4 Tips to Negotiating for the Salary and Benefits You’re Worth

July 19, 2017


Four steps for negotiating your salary: know your value; know your target salary and benefits; know your strategy; practice, practice, practice!

Today, women working full time, year-round are typically paid just 80 percent of what men are paid, amounting to a gap of 20 percent. When you break it down by race, it can get worse: Latinas are paid 54 cents to every dollar white, non-Hispanic men are paid; American Indian and Alaska Native women 58 cents; Native Hawaiian women 60 cents; African American women 63 cents; white women 75 cents; and Asian American women 85 cents. The gender pay gap hurts women of all backgrounds and has far-reaching consequences for women’s economic, professional, and educational attainment.

At AAUW we’re moving the needle on the gender pay gap through our innovative research, powerful advocacy, and salary negotiation programs for women across the country. Thanks to generous support from our friends at LUNA and Bustle, we’re training even more women to confidently negotiate for what they’re worth. To that end, feminist comedy duo Tracy and Jessie took to the streets of New York City to raise awareness (and cash) for the estimated $840 billion annual pay gap that U.S. women collectively face.

While $840 billion is a comically large target, Tracy and Jessie underscored the importance of educating people about the gender pay gap. Salary negotiation is another critical strategy in moving the needle on equal pay and just one way that LUNA has championed women to blaze new trails and never settle for the status quo.

LUNA is sponsoring AAUW salary negotiation workshops to help women move that much closer to closing the gender pay gap. You can sign up for a workshop near you, but in the meantime here are four tips for you. Ready to get paid what you’re worth? Follow these four steps to successfully negotiate your salary and benefits package.

1. Know your value.

Identify your strengths, professional accomplishments, and qualifications and how they align with your job. Practice saying them aloud. Prepare to strategically use your strengths to advocate for yourself during your negotiation. Confidence is key!

2. Know your target salary and benefits.

Use objective research to establish the market value of your desired position in your city. Set your target salary and stretch it upward to form a salary range. Think about the benefits you want. Prepare yourself by setting a lowest acceptable salary so you know when to walk away.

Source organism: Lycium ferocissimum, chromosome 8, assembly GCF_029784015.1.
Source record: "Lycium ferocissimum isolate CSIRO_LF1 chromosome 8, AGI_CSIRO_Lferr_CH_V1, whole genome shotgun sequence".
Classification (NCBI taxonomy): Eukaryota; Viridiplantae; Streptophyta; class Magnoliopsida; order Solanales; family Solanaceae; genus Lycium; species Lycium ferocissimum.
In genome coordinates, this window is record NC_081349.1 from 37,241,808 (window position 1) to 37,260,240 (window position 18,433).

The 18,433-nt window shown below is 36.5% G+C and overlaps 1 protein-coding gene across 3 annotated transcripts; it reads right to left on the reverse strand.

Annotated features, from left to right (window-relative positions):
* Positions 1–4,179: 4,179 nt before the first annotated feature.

3. Know your strategy.

Do not share your desired salary first — deflect the question until you receive an offer. Anticipate how your employer might respond to your number and prepare persuasive responses beforehand. Use your strengths to highlight your personal value to the organization.

Asking for a raise or promotion? Prepare a pitch ahead of time that highlights your work. After sharing your pitch, stop talking — wait for your employer to respond first. If you’re negotiating with your current employer, speak to their unique priorities. For example, if your boss is especially motivated by the company’s bottom line, highlight the financial success of the new business you brought in, account you saved, or process you streamlined.

4. Practice, practice, practice!

Prepare your pitch and practice navigating difficult questions with another person before you negotiate. The more you practice, the more confident you’ll feel and the better your negotiation skills will become. Our favorite place to practice? One of the hundreds of free AAUW salary negotiation workshops taking place across the country.

AAUW’s salary negotiation programs are specially designed to empower women with the skills and confidence they need to successfully negotiate for what they’re worth. Sign up for a no-cost AAUW salary negotiation workshop sponsored by LUNA.


AAUW Salary Negotiation Workshops

We’re fighting to close the pay gap, one workshop at a time. We offer sessions for college students and for women already in the workforce.

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